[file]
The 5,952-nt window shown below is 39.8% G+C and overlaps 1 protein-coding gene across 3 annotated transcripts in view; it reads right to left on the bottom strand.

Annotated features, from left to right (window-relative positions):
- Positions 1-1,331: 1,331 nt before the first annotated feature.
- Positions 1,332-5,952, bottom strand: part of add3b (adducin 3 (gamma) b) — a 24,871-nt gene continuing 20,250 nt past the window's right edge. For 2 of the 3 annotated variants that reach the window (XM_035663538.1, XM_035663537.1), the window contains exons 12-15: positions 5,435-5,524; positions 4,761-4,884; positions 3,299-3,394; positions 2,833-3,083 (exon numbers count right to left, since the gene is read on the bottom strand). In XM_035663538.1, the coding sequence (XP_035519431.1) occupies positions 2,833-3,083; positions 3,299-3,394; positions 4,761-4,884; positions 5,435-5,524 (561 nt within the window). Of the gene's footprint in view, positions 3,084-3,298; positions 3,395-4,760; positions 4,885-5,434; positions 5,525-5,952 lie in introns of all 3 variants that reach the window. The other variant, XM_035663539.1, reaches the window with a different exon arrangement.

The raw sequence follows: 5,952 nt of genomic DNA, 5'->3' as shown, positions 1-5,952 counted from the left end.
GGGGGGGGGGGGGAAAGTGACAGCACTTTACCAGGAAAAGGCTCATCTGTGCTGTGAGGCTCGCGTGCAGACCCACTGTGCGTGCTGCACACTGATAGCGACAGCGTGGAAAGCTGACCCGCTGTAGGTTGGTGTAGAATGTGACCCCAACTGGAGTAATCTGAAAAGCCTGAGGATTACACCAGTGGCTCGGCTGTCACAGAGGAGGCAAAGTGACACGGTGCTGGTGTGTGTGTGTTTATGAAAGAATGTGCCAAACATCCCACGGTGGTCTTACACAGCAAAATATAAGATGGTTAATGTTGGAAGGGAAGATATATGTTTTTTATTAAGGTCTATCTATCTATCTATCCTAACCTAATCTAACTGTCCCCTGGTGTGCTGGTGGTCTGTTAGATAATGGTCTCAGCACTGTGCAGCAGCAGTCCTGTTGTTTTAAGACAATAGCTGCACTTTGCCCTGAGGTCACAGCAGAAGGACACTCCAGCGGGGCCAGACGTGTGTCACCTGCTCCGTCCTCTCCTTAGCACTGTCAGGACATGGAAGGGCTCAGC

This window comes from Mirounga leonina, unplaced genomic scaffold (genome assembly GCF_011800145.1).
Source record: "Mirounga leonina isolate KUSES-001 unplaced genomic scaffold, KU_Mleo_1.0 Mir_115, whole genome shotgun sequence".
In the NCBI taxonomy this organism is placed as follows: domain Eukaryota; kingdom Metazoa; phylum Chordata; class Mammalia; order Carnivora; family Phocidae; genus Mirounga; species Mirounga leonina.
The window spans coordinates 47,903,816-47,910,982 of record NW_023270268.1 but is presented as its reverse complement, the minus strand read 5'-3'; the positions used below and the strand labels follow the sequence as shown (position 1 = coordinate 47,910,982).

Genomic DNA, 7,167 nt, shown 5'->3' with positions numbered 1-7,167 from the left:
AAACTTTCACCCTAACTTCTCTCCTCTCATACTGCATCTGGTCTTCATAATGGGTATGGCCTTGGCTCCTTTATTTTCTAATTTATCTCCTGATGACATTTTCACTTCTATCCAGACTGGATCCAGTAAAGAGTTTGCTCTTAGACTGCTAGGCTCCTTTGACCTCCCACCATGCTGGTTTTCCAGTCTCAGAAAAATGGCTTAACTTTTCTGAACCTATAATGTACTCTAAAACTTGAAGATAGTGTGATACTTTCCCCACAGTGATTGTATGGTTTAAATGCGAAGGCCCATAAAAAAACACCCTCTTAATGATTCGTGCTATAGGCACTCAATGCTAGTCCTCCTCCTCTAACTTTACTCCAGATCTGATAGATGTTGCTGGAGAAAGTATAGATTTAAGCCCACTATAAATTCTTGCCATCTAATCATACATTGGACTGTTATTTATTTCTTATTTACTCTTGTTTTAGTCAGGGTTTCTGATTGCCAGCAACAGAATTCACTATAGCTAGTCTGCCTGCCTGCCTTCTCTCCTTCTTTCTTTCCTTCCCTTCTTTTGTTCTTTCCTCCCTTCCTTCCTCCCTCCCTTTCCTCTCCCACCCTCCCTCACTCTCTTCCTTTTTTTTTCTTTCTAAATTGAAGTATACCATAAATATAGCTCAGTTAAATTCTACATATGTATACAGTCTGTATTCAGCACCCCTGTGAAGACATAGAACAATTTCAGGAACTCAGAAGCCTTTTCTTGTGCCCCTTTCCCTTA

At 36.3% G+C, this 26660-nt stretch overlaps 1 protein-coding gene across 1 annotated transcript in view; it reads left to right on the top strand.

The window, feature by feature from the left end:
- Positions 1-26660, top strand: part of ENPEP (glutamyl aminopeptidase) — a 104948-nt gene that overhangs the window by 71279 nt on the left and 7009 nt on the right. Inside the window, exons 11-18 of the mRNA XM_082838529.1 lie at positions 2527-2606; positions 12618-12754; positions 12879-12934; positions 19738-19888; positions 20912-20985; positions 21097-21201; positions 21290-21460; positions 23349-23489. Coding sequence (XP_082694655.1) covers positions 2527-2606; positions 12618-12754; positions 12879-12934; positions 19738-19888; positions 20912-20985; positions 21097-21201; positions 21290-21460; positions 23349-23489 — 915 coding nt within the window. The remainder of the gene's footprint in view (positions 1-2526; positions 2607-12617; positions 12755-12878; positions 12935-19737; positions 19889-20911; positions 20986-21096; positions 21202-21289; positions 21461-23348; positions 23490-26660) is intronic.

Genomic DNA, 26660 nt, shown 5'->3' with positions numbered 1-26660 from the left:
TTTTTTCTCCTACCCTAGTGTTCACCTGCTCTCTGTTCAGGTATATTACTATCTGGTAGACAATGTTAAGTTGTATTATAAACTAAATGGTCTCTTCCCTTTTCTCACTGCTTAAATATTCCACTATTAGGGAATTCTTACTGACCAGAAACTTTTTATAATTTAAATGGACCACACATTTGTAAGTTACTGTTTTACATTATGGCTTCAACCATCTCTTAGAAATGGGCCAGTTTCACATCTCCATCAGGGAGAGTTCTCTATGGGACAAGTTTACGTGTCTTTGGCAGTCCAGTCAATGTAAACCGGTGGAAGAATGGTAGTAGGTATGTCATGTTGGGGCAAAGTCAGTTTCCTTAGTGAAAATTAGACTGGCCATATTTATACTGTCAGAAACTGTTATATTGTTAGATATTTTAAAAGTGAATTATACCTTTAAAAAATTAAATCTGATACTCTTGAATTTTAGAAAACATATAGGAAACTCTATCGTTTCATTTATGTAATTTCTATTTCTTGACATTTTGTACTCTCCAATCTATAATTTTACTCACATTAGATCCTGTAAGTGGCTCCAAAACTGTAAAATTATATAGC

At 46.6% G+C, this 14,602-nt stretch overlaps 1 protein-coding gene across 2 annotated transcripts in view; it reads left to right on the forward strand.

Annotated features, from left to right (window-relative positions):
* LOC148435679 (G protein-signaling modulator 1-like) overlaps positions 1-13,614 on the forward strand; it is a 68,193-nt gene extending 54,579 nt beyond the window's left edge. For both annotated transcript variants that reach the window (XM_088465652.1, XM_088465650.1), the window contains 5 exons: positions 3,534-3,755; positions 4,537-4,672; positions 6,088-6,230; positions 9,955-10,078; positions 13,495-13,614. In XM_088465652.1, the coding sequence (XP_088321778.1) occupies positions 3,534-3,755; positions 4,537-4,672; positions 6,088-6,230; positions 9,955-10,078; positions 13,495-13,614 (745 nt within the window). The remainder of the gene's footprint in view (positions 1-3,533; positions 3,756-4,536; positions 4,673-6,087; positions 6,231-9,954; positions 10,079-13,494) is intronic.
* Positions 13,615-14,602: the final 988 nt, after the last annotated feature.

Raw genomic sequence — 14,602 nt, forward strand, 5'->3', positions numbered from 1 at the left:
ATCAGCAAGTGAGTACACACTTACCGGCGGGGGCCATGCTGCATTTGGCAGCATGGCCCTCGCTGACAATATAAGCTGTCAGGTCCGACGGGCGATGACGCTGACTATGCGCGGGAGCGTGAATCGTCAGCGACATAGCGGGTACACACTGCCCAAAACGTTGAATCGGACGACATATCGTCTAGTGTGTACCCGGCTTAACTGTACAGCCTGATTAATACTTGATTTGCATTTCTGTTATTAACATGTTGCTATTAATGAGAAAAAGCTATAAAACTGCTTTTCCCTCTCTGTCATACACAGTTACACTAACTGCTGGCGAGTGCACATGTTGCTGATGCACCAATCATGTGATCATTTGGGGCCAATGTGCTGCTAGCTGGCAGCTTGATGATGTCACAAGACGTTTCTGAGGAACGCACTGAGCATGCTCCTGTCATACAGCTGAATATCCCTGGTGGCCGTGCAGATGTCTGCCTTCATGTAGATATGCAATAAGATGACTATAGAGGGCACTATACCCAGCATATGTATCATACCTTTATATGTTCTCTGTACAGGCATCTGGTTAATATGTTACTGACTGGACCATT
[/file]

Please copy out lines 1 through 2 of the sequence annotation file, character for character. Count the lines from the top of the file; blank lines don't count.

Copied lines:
The 5,952-nt window shown below is 39.8% G+C and overlaps 1 protein-coding gene across 3 annotated transcripts in view; it reads right to left on the bottom strand.

Annotated features, from left to right (window-relative positions):